New Books in the Arts & Sciences: Celebrating Recent Work by Mark Taylor ​

As a set of disciplines, the humanities face the challenge of how to write about embodied experiences that resist easy verbal categorization such as illness, pain, and healing. The recent emergence of interdisciplinary frameworks such as narrative medicine has offered a set of methodological approaches to address these challenges. Yet conceptualizing a field of medical humanities also offers a broader umbrella under which to study the influence of medico-scientific ideas and practices on society.  Whether by incorporating material culture such as medical artefacts, performing symptomatic readings of poems and novels, or excavating the implicit medical assumptions underlying auditory cultures, the approaches that emerge from a historiographical or interpretive framework are different from those coming from the physician’s black bag. This lecture series will explore the enigma of how what we write relates back to the experience of bodies in different stages of health and disease. Our speakers will explore how the medical humanities build on and revise earlier notions of the “medical arts.” At stake are the problems of representation and the interpretation of cultural products from the past and present through medical models.

New Books in the Society of Fellows: Celebrating Recent Work by David Russell and Emily Ogden

the poets: Tracy K. Smith, U.S. Poet Laureate and winner of the Pulitzer Prize for Poetry and M. NourbeSe Philip, renowned Canadian poet of Tobagoan heritage The Global Poets Series is a celebration through poetry of our diverse global community at Columbia

The Evolution of Beauty

Wednesday, April 4, 2018

An event on Darwin featuring Yale ornithologist Richard Prum, University of Pennsylvania Professor of Medicine Debbie Cohen, and Professor of Anthropology and Biology at Binghamton University.

Panel to celebrate the publication of Democracy and the Welfare State, edited by Alice Kessler-Harris and Maurizio Vaudagna. The research of CSSD working group Social Justice After the Welfare State inspired the creation of this book.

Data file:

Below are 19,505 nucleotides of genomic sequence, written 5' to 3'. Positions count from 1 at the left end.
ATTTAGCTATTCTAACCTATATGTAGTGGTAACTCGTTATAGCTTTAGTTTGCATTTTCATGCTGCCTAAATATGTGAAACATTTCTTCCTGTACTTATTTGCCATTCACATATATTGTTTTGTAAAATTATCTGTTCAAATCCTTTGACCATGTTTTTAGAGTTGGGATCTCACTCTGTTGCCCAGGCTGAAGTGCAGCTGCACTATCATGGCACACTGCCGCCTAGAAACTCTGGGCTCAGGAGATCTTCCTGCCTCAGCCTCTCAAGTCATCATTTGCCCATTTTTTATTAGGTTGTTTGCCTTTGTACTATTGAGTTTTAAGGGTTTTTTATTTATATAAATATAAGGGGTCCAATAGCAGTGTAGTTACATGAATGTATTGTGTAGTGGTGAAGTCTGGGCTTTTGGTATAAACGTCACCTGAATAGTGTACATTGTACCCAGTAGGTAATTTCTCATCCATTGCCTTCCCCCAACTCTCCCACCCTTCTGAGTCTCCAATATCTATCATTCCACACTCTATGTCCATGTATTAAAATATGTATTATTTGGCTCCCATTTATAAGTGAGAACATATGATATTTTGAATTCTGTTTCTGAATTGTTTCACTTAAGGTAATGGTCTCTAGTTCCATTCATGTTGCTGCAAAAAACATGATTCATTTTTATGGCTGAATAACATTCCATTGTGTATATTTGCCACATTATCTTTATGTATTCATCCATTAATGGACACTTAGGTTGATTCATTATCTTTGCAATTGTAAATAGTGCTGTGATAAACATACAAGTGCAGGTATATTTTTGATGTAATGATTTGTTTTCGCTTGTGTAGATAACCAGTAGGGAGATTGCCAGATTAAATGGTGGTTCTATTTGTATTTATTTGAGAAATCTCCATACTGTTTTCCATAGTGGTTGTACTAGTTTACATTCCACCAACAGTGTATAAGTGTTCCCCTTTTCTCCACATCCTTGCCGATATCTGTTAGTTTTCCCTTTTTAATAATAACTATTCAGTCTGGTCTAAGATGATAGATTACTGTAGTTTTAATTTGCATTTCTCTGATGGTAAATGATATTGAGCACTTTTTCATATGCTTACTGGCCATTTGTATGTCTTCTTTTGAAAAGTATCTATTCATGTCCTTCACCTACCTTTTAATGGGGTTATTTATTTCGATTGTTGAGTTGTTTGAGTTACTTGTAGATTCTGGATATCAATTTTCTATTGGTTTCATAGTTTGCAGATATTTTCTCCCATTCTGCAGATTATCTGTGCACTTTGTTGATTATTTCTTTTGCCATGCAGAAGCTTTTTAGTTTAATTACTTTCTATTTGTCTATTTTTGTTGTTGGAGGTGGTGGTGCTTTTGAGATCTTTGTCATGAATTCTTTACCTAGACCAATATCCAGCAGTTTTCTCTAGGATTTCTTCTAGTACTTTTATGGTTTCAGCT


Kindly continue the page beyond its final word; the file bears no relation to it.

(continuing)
Sites of Religious Memory in an Age of Exodus - Western Mediterranean

New Books in the Society of Fellows: Celebrating Recent Work by Rebecca Woods, Matthew Jones, and William Deringer

Public Humanities Initiative Showcase

Tuesday, April 10, 2018

Description TBA.

Migration and Mobility in a Digital Age: Paradoxes of Connectivity and Belonging

Tuesday, April 10, 2018 - Wednesday, April 11, 2018

The image of Syrian refugees with a smartphone shooting ‘selfies’ upon reaching dry land has captured the international imagination (Chouliaraki, 2017; Kunstman, 2017; Risam, forthcoming 2018). It suggests an image of the ‘connected migrant’ (Diminescu, 2008), which is shaped by a profound ambivalence: migrants are expected to be people fleeing from war, violence, and poverty; they are not expected to be ‘digital natives’, equipped with technologies to navigate their difficult journeys. While smartphones are accessible, affordable, and easy to use, in the realm of the public imaginary the image of the disenfranchised and disconnected migrant remains that of the ‘have nots’, and therefore subject to ‘high tech orientalism’ (Chun, 2006, p. 73). This posits the figuration of the migrant as outside the realm of development and modern forms of communication, disenfranchised and vulnerable in order to be worthy of international aid and pity (Boltanski, 20000; Ticktin, 2008). And yet smartphones are ubiquitous, and migrants have been early adopters and heavy users of technologies for the simple reason that these technologies are ingrained in their daily practices and everyday lives, which often involve perilous crossings but also the need to keep in touch with the home front and their diasporic communities. The promise of connectivity that is guaranteed even under duress becomes fraught with the profound disconnection brought about by the disciplining gaze of Western media and publics.